Mind the gap – Hedging tails to provide liquidity in times of stress
- Provide a cushion against very large losses;
- Allow investors to increase risk in other parts of the portfolio;
- Provide liquidity during times of market stress.
Point 3 may be of particular interest to Australian super funds where, for example, FX hedges can incur large mark-to-market losses during times of market stress. For example, the latest Quarterly Superannuation Statistics published by APRA (March 2022) show the industry currently has $322bn of FX hedges. During the financial crisis AUD dropped 37.6%, which would have led to FX hedge losses of -$121bn based on current exposures at a time the overall portfolio was down -26% (-$577bn in today’s terms), and a COVID scenario would result in FX losses of around -$58bn at a time overall assets were down -$466bn.
Investors use a variety of approaches to try and mitigate losses in their portfolios, including diversification, market timing, and explicit hedging. While we agree all three approaches have a place in managing portfolios, hedging is by far the most reliable way to mitigate losses during times of market stress. It (almost) goes without saying that even investors who successfully add long-term alpha for their clients via market timing cannot always predict market drawdowns, and one only needs to look at recent market moves to see the pitfalls of relying too heavily on diversification (eg simultaneous sell-off in equities and fixed income with ACWI -18.9% and Global Agg -14.5% YTD on a total return basis).
Because it is reliable, hedging can be an important tool in building resilient long-term portfolios. However, that reliability comes at a cost, and because true market stress events are few and far between, we often find that the costs of hedging are more visible to investors than the benefits. Since most investors are not particularly concerned by small drawdowns, the cost of hedging can be reduced by focusing only on larger, less-frequent drawdowns. Specifically, tail hedging allows investors to hedge against only the most extreme outcomes that can inflict long-lasting damage on even the most diversified portfolios.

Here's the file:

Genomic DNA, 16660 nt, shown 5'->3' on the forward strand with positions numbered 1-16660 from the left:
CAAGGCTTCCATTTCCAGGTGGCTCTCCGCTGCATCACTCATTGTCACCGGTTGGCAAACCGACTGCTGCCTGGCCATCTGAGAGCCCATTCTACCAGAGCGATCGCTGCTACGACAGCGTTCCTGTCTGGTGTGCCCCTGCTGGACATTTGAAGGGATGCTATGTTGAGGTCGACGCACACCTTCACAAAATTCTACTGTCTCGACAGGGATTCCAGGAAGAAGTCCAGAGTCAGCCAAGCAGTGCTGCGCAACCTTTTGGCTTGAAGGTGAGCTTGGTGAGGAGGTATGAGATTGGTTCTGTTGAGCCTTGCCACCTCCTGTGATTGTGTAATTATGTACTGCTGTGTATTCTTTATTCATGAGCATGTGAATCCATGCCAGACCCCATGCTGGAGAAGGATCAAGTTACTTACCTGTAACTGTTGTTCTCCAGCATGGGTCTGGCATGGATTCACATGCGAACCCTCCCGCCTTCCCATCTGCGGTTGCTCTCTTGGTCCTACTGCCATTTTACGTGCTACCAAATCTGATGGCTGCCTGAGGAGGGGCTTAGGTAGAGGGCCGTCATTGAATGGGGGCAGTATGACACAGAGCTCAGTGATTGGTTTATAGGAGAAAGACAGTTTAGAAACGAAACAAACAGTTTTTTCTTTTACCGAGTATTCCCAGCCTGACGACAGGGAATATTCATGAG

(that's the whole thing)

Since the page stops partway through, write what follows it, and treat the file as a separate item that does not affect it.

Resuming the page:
It’s worth reiterating that because tail hedging, by design, is only expected to ‘work’ in the most extreme circumstances, investors can expect to see (modest) losses in tail hedges far more frequently than they will see gains. However, it is the timing and magnitude of the gains that is important. A robust tail hedging program will provide investors with large gains when other parts of the portfolio are experiencing very large drawdowns. And that knowledge may also allow investors to adopt a barbell approach and take higher risk, and earn higher returns, elsewhere in the portfolio. One final point: to be reliable, a tail hedge needs to be “always on” since the whole point of hedging is that we can’t always predict a drawdown. In this regard, systematic option strategies can be particularly useful.
In addition to the FX exposures outlined previously, an additional liquidity drain may come in the form of capital calls on private equity commitments. The super industry currently has approximately $106bn exposure to private equity. Some basic assumptions (1) lead to a rough estimate of $11bn liquidity required in a crisis year. Further liquidity needs might reasonably be expected to arise from such things as capital raising (eg rights issues) from portfolio companies, investment opportunities in real estate, infrastructure etc arising from market and/or funding stress. The main point is that super funds can expect to have high liquidity obligations that are required (or desired) to be met during times of market turmoil, on our calculations as much as 6% of fund assets, and possibly much more.
A super fund could budget for this by setting aside some amount to be held in low risk, highly liquid instruments such as cash, ready to be deployed in times of stress. However, such an approach has an opportunity cost because the return on cash is much lower than the return on the rest of the portfolio. Using the past 15y years as a rough guide, a cash investment would have returned 2.6%p.a. vs approximately 5%p.a. for a typical balanced super portfolio. The last 10y would have been an even larger difference (1.5% vs 8%). The chart below shows the performance of a systematic tail hedge strategy(2) (light blue line) compared to the realised opportunity cost of holding an additional 6% of fund assets in cash (purple line) and the projected constant opportunity cost of holding cash (dark blue line).
Figure 1: Tail hedge strategy vs opportunity cost of holding cash.
Source: Bloomberg, Morgan Stanley and Challenger
The chart shows the long-term performance impact of running a tail hedge strategy can be substantially less than holding additional cash in the portfolio. The mark-to-market of the tail hedging program would need to be met over time, but the chart shows that the realised negative performance during “normal” periods is no more than the drag on performance from holding excess cash, and during stress periods the tail hedging realises large gains which can be used to meet any liquidity requirements. For the specific objective of providing liquidity during a crisis, we find an effective tail hedging program to be a more efficient approach despite the perceived “cost” of hedging.
1 10y fund life, 5y investment phase with capital called evenly, investment realisations of zero in a market crisis.
2 The example strategy is a SPX 3m 1x4 20d/5d put spread rolled monthly.
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